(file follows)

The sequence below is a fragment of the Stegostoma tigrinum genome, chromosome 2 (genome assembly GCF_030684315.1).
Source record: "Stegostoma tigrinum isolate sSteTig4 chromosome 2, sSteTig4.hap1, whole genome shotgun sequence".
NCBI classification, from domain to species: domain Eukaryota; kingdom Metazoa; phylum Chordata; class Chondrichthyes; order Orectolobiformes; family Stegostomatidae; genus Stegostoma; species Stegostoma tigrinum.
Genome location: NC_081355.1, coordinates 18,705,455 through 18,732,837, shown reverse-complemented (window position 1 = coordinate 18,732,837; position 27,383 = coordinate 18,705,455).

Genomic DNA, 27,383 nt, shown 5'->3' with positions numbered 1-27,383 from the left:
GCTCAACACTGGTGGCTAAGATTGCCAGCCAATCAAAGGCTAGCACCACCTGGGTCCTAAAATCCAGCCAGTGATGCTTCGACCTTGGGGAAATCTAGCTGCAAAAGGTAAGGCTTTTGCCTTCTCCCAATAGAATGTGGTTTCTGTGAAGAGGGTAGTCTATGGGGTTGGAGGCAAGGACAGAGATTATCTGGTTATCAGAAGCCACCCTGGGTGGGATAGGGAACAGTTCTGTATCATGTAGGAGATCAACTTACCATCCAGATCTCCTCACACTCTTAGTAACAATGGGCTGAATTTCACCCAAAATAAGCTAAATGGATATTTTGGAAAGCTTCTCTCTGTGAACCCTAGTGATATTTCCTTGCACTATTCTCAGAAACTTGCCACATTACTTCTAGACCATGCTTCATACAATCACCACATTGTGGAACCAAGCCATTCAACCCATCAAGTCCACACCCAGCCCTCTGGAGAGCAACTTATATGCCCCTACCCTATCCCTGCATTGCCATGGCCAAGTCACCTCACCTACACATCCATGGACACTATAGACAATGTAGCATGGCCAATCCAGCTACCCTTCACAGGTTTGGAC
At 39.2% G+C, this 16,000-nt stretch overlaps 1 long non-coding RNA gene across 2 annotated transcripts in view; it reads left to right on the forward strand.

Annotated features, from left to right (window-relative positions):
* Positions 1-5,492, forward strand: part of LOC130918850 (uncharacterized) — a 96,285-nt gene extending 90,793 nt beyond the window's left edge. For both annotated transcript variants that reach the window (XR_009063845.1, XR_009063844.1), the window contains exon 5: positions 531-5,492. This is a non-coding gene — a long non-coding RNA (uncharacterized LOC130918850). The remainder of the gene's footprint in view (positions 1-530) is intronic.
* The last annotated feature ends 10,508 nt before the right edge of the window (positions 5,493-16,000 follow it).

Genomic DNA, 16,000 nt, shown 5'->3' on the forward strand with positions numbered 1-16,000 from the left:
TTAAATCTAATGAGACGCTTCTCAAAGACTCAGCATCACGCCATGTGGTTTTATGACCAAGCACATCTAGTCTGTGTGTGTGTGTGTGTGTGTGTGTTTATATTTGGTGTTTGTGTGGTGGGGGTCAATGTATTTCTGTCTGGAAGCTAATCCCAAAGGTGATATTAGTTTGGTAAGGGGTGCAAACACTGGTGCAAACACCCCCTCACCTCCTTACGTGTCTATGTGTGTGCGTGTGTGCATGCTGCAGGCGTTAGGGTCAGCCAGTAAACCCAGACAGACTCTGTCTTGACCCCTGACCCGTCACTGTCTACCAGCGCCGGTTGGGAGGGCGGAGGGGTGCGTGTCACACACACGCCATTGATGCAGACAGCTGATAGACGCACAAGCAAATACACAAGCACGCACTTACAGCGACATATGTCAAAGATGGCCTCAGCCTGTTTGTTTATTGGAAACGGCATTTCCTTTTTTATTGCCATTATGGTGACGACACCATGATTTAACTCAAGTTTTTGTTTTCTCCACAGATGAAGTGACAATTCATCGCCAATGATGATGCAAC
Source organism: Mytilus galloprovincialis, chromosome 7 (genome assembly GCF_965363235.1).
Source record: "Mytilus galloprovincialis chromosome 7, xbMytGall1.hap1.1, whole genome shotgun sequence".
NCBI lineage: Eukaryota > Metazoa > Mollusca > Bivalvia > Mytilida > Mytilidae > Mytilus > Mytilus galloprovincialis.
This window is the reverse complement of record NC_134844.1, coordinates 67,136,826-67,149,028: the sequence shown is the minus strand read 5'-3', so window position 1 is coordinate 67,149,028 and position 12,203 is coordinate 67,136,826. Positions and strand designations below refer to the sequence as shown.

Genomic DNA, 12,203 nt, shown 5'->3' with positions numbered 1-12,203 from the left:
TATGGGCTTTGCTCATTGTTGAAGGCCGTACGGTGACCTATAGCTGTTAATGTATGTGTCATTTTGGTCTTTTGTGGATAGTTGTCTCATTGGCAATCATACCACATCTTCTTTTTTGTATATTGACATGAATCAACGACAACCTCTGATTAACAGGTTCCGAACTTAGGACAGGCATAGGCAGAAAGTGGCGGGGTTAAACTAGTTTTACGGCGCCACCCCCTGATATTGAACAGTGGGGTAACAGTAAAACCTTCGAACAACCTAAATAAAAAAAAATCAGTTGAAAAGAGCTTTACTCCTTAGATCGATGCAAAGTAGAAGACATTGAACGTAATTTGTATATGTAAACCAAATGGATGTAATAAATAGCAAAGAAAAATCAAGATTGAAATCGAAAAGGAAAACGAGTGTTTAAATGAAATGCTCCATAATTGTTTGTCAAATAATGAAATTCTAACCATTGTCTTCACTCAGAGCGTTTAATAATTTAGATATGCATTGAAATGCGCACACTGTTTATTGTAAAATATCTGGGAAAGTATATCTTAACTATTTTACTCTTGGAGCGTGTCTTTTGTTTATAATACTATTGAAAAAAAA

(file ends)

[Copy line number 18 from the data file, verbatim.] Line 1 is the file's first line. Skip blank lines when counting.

TATGGGCTTTGCTCATTGTTGAAGGCCGTACGGTGACCTATAGCTGTTAATGTATGTGTCATTTTGGTCTTTTGTGGATAGTTGTCTCATTGGCAATCATACCACATCTTCTTTTTTGTATATTGACATGAATCAACGACAACCTCTGATTAACAGGTTCCGAACTTAGGACAGGCATAGGCAGAAAGTGGCGGGGTTAAACTAGTTTTACGGCGCCACCCCCTGATATTGAACAGTGGGGTAACAGTAAAACCTTCGAACAACCTAAATAAAAAAAAATCAGTTGAAAAGAGCTTTACTCCTTAGATCGATGCAAAGTAGAAGACATTGAACGTAATTTGTATATGTAAACCAAATGGATGTAATAAATAGCAAAGAAAAATCAAGATTGAAATCGAAAAGGAAAACGAGTGTTTAAATGAAATGCTCCATAATTGTTTGTCAAATAATGAAATTCTAACCATTGTCTTCACTCAGAGCGTTTAATAATTTAGATATGCATTGAAATGCGCACACTGTTTATTGTAAAATATCTGGGAAAGTATATCTTAACTATTTTACTCTTGGAGCGTGTCTTTTGTTTATAATACTATTGAAAAAAAA